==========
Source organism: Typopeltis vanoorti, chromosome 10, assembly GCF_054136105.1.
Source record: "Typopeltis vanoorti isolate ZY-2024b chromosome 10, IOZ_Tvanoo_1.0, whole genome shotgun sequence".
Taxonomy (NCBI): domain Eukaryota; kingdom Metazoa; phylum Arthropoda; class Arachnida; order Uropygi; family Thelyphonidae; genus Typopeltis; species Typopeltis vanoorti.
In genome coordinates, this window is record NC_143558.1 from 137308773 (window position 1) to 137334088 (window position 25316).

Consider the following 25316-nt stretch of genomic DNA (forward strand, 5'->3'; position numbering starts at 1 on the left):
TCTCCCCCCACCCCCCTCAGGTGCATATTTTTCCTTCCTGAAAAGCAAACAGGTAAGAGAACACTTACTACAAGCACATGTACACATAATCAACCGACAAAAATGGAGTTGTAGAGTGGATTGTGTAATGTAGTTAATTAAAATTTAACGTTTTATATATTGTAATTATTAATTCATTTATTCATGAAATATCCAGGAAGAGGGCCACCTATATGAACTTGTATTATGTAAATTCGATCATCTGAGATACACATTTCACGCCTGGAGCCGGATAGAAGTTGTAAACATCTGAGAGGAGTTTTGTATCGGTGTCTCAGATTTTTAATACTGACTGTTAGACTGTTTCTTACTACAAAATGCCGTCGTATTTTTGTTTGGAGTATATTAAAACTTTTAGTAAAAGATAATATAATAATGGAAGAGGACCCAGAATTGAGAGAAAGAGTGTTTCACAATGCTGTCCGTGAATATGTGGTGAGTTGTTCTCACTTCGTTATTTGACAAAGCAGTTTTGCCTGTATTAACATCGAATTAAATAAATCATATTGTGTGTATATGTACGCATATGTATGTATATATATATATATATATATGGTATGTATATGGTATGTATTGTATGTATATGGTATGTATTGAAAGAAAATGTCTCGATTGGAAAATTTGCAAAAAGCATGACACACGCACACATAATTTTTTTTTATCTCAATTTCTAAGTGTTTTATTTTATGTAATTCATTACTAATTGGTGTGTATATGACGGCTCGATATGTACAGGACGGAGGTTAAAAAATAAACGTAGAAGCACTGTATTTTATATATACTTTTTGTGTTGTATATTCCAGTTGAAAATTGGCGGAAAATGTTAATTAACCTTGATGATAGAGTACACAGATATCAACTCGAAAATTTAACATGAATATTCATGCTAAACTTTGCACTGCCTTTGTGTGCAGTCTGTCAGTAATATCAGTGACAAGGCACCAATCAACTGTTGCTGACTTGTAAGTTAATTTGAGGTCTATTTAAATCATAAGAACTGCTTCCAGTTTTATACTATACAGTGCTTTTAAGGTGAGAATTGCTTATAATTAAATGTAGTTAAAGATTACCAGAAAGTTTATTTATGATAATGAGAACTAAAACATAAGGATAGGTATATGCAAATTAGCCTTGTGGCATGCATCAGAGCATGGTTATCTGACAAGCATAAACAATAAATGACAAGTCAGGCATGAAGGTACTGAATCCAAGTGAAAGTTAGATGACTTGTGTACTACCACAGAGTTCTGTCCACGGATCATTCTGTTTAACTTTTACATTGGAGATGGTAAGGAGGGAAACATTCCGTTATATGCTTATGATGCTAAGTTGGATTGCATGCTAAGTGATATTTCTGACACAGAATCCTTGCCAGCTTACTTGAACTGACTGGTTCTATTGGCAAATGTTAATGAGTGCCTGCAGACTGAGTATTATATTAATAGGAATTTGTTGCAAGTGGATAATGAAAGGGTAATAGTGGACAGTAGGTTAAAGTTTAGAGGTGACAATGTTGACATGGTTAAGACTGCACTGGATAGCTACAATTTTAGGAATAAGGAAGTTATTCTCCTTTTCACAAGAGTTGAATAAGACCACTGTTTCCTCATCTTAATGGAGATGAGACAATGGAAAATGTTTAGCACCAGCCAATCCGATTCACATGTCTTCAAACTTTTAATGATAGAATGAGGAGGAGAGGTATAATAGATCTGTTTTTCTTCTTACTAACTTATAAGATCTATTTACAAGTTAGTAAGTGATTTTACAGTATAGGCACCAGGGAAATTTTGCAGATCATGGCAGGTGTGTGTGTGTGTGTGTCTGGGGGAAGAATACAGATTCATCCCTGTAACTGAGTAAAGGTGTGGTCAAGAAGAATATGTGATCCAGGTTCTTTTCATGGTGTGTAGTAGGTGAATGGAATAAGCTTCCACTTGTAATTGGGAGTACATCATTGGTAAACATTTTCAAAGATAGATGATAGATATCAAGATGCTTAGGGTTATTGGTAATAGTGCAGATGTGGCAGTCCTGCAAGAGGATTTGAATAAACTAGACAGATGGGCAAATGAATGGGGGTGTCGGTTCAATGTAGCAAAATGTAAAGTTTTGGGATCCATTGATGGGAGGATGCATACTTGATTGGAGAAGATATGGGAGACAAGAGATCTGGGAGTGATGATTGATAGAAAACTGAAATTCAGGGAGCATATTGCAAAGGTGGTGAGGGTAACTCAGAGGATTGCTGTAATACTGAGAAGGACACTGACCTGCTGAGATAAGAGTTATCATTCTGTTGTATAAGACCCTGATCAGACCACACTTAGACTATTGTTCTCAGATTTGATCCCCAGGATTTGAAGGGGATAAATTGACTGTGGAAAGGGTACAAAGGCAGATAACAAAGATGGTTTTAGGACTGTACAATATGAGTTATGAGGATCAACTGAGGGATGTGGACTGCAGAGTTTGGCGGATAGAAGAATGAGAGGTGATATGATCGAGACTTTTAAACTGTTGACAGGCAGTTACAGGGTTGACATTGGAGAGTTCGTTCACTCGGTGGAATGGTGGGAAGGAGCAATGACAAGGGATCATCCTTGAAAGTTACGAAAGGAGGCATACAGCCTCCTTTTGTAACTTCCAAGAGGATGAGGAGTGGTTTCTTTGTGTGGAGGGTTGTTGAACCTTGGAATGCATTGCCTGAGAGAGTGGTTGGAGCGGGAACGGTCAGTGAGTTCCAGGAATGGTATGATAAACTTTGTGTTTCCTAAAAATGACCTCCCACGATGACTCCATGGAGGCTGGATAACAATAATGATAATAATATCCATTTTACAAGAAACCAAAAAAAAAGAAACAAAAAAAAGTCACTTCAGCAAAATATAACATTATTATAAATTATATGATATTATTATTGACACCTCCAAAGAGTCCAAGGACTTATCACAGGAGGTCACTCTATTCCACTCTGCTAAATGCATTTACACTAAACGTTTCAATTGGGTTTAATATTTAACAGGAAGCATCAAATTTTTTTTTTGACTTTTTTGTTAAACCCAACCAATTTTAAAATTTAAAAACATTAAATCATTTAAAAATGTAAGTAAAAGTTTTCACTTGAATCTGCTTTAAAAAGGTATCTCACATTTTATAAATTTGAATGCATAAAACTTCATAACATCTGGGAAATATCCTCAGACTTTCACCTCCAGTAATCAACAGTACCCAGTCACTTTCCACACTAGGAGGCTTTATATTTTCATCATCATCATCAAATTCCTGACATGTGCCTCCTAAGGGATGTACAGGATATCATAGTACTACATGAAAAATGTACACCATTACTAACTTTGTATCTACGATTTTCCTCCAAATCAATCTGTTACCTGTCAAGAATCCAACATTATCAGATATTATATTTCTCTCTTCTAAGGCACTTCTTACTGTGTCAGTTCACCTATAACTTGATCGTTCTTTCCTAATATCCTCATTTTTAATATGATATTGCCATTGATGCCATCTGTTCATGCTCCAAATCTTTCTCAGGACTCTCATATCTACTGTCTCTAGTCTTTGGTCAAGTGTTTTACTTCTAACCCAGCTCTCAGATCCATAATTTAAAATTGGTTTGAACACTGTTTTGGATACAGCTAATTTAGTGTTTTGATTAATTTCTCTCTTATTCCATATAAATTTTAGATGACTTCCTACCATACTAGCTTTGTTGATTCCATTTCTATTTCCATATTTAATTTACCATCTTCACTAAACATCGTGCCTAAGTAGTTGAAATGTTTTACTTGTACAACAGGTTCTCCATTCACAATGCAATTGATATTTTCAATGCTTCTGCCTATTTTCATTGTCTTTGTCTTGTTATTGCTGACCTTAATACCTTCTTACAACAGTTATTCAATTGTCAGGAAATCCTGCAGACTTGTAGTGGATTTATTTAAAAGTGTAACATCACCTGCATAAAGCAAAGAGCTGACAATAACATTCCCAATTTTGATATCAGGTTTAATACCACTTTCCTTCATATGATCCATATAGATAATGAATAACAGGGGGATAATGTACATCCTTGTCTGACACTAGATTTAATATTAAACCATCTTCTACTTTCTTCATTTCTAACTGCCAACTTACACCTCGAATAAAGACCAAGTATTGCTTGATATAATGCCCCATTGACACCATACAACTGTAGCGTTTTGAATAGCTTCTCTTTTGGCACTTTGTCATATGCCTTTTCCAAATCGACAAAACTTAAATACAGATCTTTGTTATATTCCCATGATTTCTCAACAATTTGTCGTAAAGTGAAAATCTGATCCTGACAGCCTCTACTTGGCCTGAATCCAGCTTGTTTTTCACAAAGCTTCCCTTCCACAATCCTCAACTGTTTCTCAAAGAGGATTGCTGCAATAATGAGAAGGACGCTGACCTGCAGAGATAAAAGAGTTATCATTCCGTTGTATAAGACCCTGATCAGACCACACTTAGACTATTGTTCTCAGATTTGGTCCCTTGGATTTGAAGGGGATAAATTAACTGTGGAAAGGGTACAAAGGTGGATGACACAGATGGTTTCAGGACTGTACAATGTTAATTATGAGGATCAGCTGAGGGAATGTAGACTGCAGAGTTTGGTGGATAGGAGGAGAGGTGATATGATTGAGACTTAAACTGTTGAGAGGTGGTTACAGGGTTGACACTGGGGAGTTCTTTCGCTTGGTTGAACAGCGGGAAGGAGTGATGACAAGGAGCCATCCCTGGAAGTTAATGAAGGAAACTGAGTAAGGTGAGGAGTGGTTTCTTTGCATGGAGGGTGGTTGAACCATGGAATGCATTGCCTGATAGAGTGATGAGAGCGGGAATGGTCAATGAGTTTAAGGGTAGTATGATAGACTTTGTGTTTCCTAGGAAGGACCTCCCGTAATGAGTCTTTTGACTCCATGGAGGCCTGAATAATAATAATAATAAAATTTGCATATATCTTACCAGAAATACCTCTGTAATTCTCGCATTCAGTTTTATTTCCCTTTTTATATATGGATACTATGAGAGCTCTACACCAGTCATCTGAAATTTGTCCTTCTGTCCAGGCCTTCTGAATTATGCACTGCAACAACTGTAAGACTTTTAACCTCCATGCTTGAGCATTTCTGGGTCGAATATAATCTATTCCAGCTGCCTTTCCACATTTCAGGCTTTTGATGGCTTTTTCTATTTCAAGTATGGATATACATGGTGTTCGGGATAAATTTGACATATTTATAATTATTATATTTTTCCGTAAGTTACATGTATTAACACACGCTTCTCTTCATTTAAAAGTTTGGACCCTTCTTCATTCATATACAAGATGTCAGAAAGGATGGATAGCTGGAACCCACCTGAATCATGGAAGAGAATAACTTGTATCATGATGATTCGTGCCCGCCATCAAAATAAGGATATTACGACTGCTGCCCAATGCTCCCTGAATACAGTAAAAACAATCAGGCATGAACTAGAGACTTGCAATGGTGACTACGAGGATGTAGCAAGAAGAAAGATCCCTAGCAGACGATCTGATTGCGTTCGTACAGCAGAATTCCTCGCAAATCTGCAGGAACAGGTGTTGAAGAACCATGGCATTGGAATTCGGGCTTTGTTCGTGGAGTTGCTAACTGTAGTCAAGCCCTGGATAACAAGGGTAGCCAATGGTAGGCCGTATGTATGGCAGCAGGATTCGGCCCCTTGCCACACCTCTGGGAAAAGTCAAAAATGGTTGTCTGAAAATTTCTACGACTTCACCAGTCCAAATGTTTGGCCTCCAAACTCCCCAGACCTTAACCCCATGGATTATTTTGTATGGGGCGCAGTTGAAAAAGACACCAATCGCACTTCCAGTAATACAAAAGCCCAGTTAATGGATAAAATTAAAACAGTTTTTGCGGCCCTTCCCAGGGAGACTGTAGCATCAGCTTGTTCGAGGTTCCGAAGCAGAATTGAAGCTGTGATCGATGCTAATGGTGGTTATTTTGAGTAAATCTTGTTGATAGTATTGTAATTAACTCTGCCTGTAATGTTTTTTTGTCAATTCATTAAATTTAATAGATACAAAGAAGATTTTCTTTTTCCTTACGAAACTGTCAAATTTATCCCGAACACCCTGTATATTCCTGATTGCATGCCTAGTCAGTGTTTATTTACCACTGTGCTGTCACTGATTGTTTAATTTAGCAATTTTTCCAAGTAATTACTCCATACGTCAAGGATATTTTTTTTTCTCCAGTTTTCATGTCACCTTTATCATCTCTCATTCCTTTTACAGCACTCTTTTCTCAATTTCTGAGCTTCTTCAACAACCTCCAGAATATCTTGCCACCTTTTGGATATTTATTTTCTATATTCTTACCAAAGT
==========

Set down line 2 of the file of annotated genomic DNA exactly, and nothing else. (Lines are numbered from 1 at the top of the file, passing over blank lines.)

Source record: "Typopeltis vanoorti isolate ZY-2024b chromosome 10, IOZ_Tvanoo_1.0, whole genome shotgun sequence".